On the 27th November, the government released a new policy paper named “Proposed benefit and pension rates 2018 to 2019”. It includes new statutory rates for maternity pay, paternity pay, shared parental pay, adoption pay and sick pay that plan to be introduced in April 2018. For instance, those on maternity leave, paternity leave, or shared parental leave will be payed £4.20 more per week than they currently receive (unless 90% of their weekly earnings produces a lower figure, in which case, this is what they may expect to receive).
However, the question arises as to whether or not this increased rate will actually make a difference to individuals. Will this increase in rates improve families’ standard of living, or does it simply reflect the rate of inflation?
Furthermore, whilst the government rates seem to convey that men and women receive equal benefits, Aviva’s announcement that it will pay men and women equally for parental leave shows how the issue is not so simple. Both males and females will have the choice to take 26 weeks full pay when they go on leave to care for their children. Statutorily, men are only entitled to 2 weeks of paternity leave, or up to 52 weeks through shared parental leave if the mother has returned to work. Firstly, shared parental leave relies upon the fact that the mother has gone back to work. Men are not automatically entitled to an additional paid 26 weeks, with the further 26 unpaid, as is the case for women. Secondly, although the introduction of shared parental leave drastically improved the work-life balance for families, employers do not necessarily stick to the statute’s minimum requirements. Many employers offer women different and better options, which means families are inclined, due to economics, to have the mother provide the care-giving. This means that fathers, who would prefer to provide the care for their children, are effectively deprived of the opportunity due to monetary issues.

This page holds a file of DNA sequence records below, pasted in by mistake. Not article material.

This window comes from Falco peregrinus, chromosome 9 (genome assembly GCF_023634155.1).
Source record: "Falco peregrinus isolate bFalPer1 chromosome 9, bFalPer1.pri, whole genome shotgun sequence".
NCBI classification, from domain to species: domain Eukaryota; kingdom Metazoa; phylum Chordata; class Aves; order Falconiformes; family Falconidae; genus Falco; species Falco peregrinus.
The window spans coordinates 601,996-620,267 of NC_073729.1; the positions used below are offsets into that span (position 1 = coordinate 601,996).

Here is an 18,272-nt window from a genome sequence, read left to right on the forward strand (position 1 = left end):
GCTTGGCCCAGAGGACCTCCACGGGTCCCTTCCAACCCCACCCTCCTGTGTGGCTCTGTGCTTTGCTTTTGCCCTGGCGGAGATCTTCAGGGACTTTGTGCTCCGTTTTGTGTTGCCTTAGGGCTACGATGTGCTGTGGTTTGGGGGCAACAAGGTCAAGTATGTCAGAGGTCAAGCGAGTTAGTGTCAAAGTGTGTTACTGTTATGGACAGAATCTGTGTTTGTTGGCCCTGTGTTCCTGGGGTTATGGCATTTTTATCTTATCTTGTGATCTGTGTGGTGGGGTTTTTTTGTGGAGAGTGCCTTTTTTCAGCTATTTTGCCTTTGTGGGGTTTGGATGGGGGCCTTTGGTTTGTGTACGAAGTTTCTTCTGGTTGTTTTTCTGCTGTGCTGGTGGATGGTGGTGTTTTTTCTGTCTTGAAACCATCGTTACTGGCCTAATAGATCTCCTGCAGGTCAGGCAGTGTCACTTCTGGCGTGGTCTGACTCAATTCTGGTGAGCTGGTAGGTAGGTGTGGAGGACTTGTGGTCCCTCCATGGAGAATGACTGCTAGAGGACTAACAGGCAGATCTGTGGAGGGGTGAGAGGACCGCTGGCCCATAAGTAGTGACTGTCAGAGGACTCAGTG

This week, Aviva have announced that they will be allowing parents to take a year off, with 6 months full pay, regardless of gender. The fact that this is a landmark policy within the world of employment shows how often men are excluded from the same parental leave packages as women. For instance, a woman may be given 6 months full pay, whilst a man taking additional parental leave may only be granted the statutory minimum. It is issues such as this that contribute towards the gender pay gap, as with women being offered better parental leave options, they are more likely to take a break from their career or to go into flexible working where promotion may be a less likely occurrence.
Aviva’s move has been welcomed as its policy is also “regardless of gender, sexual orientation or how they became a parent”. This means that adoptive parents, or those using a surrogate, have also had their situation improved within the company. This case shows that the statute still has not addressed many issues, as there are several groups of people who are put at an economic disadvantage should they choose to take leave. It is not complimentary to the government that it is the employer of all people (who would generally want to pay less in order to gain larger profits) who is improving such standards for their employees.
Overall, whether or not the increase of statutory rates for parental leave simply reflect the increasing cost of living, there is essentially a grave inequality between what different groups of people may expect to receive in terms of benefits. Though the statute may promote equality in its minimum rates, this does not reflect the reality of what employees of different backgrounds are receiving. Perhaps a change of law may be required so that all employers may follow the steps that Aviva have taken.